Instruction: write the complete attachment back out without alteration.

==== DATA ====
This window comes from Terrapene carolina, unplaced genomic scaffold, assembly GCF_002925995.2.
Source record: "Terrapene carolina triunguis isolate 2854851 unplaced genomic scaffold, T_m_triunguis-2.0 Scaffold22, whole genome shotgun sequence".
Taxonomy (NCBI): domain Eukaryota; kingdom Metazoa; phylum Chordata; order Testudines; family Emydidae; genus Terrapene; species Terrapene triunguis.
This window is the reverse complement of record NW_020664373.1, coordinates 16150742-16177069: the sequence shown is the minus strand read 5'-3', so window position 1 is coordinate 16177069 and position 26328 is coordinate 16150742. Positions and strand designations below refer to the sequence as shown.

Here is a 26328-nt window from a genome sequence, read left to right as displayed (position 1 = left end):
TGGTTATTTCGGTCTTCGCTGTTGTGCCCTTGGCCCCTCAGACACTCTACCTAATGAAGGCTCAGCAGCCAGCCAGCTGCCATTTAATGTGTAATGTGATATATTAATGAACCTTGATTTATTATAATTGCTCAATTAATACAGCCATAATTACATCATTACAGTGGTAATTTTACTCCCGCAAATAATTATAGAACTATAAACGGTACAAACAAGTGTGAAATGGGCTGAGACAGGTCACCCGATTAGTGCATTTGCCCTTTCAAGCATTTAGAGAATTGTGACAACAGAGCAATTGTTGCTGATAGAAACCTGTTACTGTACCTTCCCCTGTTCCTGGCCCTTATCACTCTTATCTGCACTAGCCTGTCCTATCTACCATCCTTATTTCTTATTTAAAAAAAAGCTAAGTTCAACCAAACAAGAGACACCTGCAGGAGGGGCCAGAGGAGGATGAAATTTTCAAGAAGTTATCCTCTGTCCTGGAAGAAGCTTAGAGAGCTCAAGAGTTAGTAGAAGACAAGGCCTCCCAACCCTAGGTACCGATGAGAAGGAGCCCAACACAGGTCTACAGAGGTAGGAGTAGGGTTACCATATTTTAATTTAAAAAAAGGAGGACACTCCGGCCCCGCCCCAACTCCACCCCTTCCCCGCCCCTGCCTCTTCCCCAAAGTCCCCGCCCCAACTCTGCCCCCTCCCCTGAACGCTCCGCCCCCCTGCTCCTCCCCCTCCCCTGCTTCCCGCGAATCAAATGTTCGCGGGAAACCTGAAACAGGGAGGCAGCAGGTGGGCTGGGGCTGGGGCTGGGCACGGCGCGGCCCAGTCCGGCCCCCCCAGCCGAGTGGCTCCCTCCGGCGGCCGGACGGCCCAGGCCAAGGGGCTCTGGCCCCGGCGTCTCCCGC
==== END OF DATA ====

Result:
This window comes from Terrapene carolina, unplaced genomic scaffold, assembly GCF_002925995.2.
Source record: "Terrapene carolina triunguis isolate 2854851 unplaced genomic scaffold, T_m_triunguis-2.0 Scaffold22, whole genome shotgun sequence".
Taxonomy (NCBI): domain Eukaryota; kingdom Metazoa; phylum Chordata; order Testudines; family Emydidae; genus Terrapene; species Terrapene triunguis.
This window is the reverse complement of record NW_020664373.1, coordinates 16150742-16177069: the sequence shown is the minus strand read 5'-3', so window position 1 is coordinate 16177069 and position 26328 is coordinate 16150742. Positions and strand designations below refer to the sequence as shown.

Here is a 26328-nt window from a genome sequence, read left to right as displayed (position 1 = left end):
TGGTTATTTCGGTCTTCGCTGTTGTGCCCTTGGCCCCTCAGACACTCTACCTAATGAAGGCTCAGCAGCCAGCCAGCTGCCATTTAATGTGTAATGTGATATATTAATGAACCTTGATTTATTATAATTGCTCAATTAATACAGCCATAATTACATCATTACAGTGGTAATTTTACTCCCGCAAATAATTATAGAACTATAAACGGTACAAACAAGTGTGAAATGGGCTGAGACAGGTCACCCGATTAGTGCATTTGCCCTTTCAAGCATTTAGAGAATTGTGACAACAGAGCAATTGTTGCTGATAGAAACCTGTTACTGTACCTTCCCCTGTTCCTGGCCCTTATCACTCTTATCTGCACTAGCCTGTCCTATCTACCATCCTTATTTCTTATTTAAAAAAAAGCTAAGTTCAACCAAACAAGAGACACCTGCAGGAGGGGCCAGAGGAGGATGAAATTTTCAAGAAGTTATCCTCTGTCCTGGAAGAAGCTTAGAGAGCTCAAGAGTTAGTAGAAGACAAGGCCTCCCAACCCTAGGTACCGATGAGAAGGAGCCCAACACAGGTCTACAGAGGTAGGAGTAGGGTTACCATATTTTAATTTAAAAAAAGGAGGACACTCCGGCCCCGCCCCAACTCCACCCCTTCCCCGCCCCTGCCTCTTCCCCAAAGTCCCCGCCCCAACTCTGCCCCCTCCCCTGAACGCTCCGCCCCCCTGCTCCTCCCCCTCCCCTGCTTCCCGCGAATCAAATGTTCGCGGGAAACCTGAAACAGGGAGGCAGCAGGTGGGCTGGGGCTGGGGCTGGGCACGGCGCGGCCCAGTCCGGCCCCCCCAGCCGAGTGGCTCCCTCCGGCGGCCGGACGGCCCAGGCCAAGGGGCTCTGGCCCCGGCGTCTCCCGC